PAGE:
Franz Schubert eyeglasses


Wien Museum, Vienna, Austria

and on the Art Resource website   

Round frame  X bridge bifocals

are shown

He died at the young age of 31, was nearsighted, and these are Bifocals.  It cannot be correct.

Clergyman Edward Holyoke


Groton Historical Society    

Goggles of the Clergyman who lived 1698-1769.  He became President of Harvard College - 1737-1769

These have been evaluated by several authorities who suggest the most likely date is circa 1840 which is after Holyoke had died. It has therefore been suggested they belonged to a descendant of Dr. Edward Augustus Holyoke (who died in 1829), who was the son of President Holyoke.

Aaron Burr glasses          .


June 1960 issue of Spinning Wheel magazine, in the in an article titled “Old Eyeglasses”.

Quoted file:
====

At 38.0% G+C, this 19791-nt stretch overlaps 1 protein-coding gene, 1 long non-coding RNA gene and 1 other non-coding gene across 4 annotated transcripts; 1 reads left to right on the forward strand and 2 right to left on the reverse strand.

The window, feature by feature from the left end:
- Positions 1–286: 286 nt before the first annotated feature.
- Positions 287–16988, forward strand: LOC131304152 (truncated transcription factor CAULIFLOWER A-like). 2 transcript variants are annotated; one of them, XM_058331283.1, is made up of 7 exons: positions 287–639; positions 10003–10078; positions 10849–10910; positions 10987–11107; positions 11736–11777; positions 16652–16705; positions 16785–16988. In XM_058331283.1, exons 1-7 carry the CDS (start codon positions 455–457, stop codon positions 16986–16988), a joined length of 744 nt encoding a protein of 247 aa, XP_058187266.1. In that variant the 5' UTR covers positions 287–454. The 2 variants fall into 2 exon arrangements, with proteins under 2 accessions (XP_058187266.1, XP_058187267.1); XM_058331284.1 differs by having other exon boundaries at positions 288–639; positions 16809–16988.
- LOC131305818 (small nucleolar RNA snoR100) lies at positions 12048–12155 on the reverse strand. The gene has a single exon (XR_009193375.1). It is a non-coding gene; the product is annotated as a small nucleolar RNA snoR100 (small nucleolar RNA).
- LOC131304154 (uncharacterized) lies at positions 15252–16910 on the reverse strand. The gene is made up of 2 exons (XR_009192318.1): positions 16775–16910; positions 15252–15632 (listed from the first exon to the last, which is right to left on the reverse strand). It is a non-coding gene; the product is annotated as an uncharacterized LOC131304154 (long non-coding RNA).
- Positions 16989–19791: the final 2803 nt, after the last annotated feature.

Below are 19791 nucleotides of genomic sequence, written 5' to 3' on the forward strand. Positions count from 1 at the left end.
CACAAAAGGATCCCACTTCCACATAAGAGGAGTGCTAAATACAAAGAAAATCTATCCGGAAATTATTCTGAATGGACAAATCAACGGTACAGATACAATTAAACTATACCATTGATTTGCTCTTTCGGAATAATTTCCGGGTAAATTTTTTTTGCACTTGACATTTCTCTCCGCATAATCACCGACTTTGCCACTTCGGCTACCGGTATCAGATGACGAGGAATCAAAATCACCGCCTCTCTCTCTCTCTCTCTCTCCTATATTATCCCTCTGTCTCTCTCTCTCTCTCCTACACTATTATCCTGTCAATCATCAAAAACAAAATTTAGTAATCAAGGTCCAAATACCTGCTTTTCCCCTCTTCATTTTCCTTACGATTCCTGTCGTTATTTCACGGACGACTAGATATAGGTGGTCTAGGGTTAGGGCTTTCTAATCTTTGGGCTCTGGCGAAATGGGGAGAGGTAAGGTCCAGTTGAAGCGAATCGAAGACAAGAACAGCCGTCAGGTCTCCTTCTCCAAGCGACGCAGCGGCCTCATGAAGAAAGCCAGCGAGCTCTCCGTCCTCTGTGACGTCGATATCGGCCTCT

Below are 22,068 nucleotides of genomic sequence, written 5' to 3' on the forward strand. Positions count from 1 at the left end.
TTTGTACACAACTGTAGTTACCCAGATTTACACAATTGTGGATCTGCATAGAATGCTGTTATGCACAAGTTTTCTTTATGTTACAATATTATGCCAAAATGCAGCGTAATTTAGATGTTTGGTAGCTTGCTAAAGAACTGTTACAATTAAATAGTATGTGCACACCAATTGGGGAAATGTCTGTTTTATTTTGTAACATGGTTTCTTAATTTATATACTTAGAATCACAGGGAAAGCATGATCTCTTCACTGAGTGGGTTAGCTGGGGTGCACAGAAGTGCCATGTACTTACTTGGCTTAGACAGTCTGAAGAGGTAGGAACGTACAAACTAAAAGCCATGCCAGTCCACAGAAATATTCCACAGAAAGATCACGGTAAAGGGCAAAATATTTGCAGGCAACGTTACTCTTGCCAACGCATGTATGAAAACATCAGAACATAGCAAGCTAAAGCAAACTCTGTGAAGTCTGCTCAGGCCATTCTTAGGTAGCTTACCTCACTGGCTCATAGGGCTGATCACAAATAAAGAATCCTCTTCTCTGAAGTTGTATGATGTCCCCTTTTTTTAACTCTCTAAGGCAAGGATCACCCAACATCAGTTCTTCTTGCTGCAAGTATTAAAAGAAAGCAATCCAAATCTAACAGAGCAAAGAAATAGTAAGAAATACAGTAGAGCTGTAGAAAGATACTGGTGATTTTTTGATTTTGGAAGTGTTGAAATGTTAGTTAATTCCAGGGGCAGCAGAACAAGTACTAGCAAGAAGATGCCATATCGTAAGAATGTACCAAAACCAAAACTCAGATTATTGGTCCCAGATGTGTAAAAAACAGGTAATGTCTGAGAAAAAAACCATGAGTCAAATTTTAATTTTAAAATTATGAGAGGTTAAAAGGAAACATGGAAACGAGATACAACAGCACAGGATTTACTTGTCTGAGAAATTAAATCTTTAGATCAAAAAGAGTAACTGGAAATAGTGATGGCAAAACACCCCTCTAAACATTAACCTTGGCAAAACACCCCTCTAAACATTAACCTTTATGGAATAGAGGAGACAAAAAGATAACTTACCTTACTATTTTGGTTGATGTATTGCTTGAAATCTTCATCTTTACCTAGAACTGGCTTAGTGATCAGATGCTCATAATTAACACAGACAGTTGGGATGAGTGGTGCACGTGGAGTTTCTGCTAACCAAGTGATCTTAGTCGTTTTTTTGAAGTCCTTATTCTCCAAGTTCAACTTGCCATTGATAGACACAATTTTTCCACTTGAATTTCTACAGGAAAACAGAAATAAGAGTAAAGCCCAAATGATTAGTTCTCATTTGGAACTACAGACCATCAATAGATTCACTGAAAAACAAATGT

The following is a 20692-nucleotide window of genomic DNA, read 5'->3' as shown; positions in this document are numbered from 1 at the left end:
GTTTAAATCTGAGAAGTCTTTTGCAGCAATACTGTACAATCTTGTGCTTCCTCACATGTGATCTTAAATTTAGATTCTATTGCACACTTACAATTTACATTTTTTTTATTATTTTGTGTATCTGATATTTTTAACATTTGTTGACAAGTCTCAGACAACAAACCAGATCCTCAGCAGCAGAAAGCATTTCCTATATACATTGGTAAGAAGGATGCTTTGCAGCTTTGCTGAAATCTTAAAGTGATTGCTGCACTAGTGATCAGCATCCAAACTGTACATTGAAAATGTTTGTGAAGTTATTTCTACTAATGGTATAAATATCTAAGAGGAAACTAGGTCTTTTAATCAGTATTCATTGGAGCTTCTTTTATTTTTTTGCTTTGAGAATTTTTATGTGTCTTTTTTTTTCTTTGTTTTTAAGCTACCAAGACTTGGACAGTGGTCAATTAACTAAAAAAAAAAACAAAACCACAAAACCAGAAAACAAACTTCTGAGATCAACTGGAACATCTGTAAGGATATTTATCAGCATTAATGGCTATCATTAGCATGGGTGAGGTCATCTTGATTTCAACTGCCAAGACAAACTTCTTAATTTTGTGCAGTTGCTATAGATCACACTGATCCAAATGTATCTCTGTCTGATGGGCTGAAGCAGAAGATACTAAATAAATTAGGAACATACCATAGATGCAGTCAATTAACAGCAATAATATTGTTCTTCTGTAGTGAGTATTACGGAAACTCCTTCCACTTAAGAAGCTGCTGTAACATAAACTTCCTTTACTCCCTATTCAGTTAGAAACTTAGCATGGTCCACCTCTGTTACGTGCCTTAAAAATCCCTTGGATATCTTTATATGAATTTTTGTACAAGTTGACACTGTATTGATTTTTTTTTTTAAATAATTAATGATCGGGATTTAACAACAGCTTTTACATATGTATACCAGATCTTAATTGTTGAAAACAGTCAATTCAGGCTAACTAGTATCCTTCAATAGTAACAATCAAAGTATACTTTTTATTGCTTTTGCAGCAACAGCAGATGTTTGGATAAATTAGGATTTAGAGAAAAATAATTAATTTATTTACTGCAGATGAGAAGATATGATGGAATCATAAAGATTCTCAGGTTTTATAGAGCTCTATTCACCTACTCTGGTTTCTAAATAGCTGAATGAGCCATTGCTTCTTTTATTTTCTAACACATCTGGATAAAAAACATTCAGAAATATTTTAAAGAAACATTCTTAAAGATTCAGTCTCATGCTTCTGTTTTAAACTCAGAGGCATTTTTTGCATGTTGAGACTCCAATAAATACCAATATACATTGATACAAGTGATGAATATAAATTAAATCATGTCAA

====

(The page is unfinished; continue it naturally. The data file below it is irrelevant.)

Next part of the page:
“Removed and handed to his aid just before the duel”

Unable to locate these glasses or confirm the validity of the statement here

18th century sunglasses


June 1960 issue of Spinning Wheel magazine, in an article titled “Old Eyeglasses”  

Very thin sides with turnpin extensions. This was a hinge that was first patented in the mid 1860’s

If the K bridge appeared around 1800 and frames basically became lighter after 1850 (because of mass production), these are certainly no earlier than 1860.   

Abraham Lincoln

Decorative and Industrial Arts Collection, Chicago Historical Society 

Silver frame eyeglasses which allegedly belonged to Lincoln, “but indisputable proof is not available”


These round frame spectacles were in common use around 1810-20, when Abe was about 10 years old  Also he was an emmetrope (not a +4.00 hyperope as stated in the October 1976 issue of the Journal of the AOA).  This pair measured + 6.50 ou. The spectacles in his pockets the evening he was assassinated were + 1.75 and +2.00. Therefore these could never have been his.